Get quiet and listen to your allies in Egypt, when they pronounce:
“We stand with you not just in your attempts to bring down the old but to experiment with the new. We are not protesting. Who is there to protest to?
What could we ask them for that they could grant? We are occupying. We are reclaiming those same spaces of public practice that have been commodified, privatized and locked into the hands of faceless bureaucracy, real estate portfolios, and police ‘protection’. Hold on to these spaces, nurture them, and let the boundaries of your occupations grow.”
Experiment with the new…
Of course, OWS is not perfect and some occupants act like assholes and mistakes have been made (and will continue to be made). I’m not suggesting anyone march in lockstep but jesus-occupied-christ, how about a little more patience and cohesion on the Left?
The future doesn’t send text messages
We can’t be as indifferent or leisurely as those who came before us. They didn’t think urgently enough about future generations so now we have to work twice as hard. It sucks, I know, but this not an issue of fairness. It’s about survival.
Returning to Anais Nin and the opening quote: It’s time to blossom. Even with all the fear, pain, dread, and uncertainty we may (or may not) experience while blossoming, remaining tight in the bud is no longer an option…for us or for the planet.
So, please ask yourself: What unique gifts do I possess that I can share — as soon as possible — with the growing OWS movement? The call has been made so surrender your list of preconditions and just leap. Who knows, a net may even appear.
Listen again to our compatriots in Cairo:
“Our only real advice to you is to continue, keep going and do not stop. Occupy more, find each other, build larger and larger networks and keep discovering new ways to experiment with social life, consensus, and democracy. Discover new ways to use these spaces, discover new ways to hold on to them and never give them up again. Resist fiercely when you are under attack, but otherwise take pleasure in what you are doing, let it be easy, fun even. We are all watching one another now, and from Cairo we want to say that we are in solidarity with you, and we love you all for what you are doing.”
On that note of solidarity, I beseech you to rise above your urge to critique, your need to be right, your fear of the unknown…and just listen. It’s not about purity. It’s not about who did what or said what first. It’s not about following a predetermined game plan. It’s not about waiting for the ideal time to jump on board. It’s a fuckin’ revolution — in the name of all life on earth — so shrug off the excuses and get involved. The anti-slavery movement recognized that some things in life are bigger than any of us. Today, the entire planet is enslaved…to profit-seeking, landbase-consuming corporations and the corrupt politicians they own (yes, including the vaunted Pope of Hope). Thankfully, this generation’s abolitionists are choosing to take a stand and create change. Not ask for change, create change. And they need your support. They need you.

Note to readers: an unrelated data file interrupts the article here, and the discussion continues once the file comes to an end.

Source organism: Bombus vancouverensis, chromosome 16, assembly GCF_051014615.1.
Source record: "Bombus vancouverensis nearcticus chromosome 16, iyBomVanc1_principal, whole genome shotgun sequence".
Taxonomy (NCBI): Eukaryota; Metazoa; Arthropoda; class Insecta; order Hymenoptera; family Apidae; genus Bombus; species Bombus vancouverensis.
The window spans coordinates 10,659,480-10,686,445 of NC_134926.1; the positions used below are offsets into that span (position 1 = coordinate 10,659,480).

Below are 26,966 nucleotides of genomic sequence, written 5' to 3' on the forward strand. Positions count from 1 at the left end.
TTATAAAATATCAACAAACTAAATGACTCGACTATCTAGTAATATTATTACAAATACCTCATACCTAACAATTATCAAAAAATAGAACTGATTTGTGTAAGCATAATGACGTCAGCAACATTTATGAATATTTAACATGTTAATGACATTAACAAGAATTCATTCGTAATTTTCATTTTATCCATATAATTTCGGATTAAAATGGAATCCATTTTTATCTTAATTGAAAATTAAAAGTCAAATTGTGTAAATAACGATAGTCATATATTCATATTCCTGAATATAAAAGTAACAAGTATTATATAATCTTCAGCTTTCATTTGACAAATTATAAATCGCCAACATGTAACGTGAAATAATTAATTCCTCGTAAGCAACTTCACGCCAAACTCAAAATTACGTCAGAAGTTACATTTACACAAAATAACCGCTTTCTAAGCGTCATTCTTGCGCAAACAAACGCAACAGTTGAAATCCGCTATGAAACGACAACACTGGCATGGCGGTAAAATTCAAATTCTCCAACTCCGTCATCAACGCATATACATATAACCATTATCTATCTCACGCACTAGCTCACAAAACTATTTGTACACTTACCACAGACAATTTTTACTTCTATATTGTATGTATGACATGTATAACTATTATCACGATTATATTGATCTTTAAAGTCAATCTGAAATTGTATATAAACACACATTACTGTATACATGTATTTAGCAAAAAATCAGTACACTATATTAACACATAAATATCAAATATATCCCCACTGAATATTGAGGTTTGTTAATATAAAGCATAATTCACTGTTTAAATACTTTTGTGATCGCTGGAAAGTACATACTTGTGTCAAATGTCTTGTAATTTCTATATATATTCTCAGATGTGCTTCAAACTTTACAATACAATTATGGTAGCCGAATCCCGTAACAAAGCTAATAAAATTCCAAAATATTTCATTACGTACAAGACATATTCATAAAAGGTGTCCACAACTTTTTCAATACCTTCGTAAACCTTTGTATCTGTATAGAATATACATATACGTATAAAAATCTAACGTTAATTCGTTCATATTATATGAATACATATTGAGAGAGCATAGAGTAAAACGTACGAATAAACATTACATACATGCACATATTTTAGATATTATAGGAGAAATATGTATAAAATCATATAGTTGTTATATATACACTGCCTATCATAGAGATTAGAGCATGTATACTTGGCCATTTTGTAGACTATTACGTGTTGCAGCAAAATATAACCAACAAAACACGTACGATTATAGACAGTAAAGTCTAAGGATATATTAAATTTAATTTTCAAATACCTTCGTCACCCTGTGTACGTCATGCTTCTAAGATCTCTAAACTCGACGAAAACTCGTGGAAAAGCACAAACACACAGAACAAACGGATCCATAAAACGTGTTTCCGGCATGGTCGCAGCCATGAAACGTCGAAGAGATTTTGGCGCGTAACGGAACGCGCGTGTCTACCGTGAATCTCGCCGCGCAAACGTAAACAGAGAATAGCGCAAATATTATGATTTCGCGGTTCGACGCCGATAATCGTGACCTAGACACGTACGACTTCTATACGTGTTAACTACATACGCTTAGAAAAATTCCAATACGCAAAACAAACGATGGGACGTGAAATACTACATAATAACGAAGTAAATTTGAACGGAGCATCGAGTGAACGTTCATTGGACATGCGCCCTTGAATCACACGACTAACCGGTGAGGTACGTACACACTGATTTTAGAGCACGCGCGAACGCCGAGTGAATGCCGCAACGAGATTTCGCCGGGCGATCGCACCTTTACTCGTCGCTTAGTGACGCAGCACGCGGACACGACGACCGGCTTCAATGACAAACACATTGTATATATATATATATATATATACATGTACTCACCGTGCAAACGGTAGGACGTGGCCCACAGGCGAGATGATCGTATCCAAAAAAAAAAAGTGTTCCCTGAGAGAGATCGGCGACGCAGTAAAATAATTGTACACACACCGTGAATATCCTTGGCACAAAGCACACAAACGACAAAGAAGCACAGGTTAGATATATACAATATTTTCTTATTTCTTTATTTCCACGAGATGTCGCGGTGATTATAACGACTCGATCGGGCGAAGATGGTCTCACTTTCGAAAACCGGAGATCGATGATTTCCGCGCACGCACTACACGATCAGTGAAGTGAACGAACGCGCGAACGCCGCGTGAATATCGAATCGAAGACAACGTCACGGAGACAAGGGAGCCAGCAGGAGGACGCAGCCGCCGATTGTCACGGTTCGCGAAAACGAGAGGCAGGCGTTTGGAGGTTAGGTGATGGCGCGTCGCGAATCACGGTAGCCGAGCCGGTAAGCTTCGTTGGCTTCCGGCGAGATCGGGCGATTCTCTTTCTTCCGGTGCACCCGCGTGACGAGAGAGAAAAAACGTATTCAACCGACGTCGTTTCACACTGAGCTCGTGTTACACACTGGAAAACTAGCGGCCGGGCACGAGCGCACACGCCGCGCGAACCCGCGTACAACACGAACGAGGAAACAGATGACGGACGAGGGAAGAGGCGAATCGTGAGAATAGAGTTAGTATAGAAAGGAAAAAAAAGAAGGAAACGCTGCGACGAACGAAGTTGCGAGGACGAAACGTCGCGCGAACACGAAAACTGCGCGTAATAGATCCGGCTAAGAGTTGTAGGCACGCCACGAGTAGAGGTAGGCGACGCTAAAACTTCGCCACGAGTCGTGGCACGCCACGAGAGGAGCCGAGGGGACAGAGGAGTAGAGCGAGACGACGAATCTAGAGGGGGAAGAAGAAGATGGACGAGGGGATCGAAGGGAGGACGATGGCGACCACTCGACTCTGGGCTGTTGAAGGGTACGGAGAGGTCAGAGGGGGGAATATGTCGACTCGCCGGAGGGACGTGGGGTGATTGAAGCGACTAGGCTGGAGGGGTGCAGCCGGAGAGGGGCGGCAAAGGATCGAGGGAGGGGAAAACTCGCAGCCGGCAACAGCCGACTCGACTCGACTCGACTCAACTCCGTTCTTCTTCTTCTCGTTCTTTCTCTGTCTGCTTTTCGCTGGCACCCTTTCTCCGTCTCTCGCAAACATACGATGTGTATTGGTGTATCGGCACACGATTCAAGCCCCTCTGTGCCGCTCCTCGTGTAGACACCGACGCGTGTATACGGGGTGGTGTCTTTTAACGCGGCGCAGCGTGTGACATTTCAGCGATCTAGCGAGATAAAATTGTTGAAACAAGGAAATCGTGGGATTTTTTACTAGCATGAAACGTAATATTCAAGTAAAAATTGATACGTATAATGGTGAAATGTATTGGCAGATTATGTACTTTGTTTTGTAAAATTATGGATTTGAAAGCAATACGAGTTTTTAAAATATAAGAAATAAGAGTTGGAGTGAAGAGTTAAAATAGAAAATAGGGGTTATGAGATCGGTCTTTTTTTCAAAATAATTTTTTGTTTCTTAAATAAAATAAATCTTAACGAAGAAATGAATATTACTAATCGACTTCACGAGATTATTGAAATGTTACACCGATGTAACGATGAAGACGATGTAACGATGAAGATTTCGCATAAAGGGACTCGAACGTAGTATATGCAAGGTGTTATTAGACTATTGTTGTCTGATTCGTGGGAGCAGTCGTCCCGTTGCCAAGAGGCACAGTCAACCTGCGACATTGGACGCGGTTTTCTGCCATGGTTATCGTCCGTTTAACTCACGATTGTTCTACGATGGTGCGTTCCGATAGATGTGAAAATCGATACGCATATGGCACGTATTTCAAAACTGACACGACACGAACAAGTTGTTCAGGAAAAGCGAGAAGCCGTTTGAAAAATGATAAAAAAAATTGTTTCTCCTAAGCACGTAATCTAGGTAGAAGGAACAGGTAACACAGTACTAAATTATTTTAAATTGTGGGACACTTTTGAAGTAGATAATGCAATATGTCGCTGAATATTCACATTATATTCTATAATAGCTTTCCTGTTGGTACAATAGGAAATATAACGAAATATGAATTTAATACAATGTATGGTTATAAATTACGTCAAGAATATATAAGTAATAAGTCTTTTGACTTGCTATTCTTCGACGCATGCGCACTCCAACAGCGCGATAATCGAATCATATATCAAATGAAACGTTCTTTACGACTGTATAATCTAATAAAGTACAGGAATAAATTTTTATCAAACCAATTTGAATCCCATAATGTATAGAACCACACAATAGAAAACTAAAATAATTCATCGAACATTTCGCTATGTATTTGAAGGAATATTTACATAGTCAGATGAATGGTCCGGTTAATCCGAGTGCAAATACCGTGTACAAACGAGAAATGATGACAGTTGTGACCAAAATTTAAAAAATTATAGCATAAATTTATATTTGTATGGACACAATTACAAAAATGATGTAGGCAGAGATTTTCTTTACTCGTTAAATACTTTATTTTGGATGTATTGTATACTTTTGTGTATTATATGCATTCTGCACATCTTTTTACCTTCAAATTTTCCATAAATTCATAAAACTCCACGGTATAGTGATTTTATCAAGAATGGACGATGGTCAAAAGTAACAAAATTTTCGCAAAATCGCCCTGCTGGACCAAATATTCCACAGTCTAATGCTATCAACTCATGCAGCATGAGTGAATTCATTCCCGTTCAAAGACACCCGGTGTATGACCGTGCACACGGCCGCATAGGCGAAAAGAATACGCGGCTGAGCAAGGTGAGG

Silence the sirens of archaic archetypes, open your minds to new configurations, and heed the call of the future. I promise it’ll be a lot more fun that you ever imagined.
Mickey Z. is the author of 11 books, most recently the novel Darker Shade of Green. Until the laws are changed or the power runs out, he can be found on an obscure website called Facebook.
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Mickey Huff is the Director of Project Censored and is a member of the board of directors for the Media Freedom Foundation. He is currently an associate professor of history at Diablo Valley College (DVC), located in the San Francisco Bay Area. Huff is radio co-host of the Project Censored Show with former Project Censored director Dr. Peter Phillips.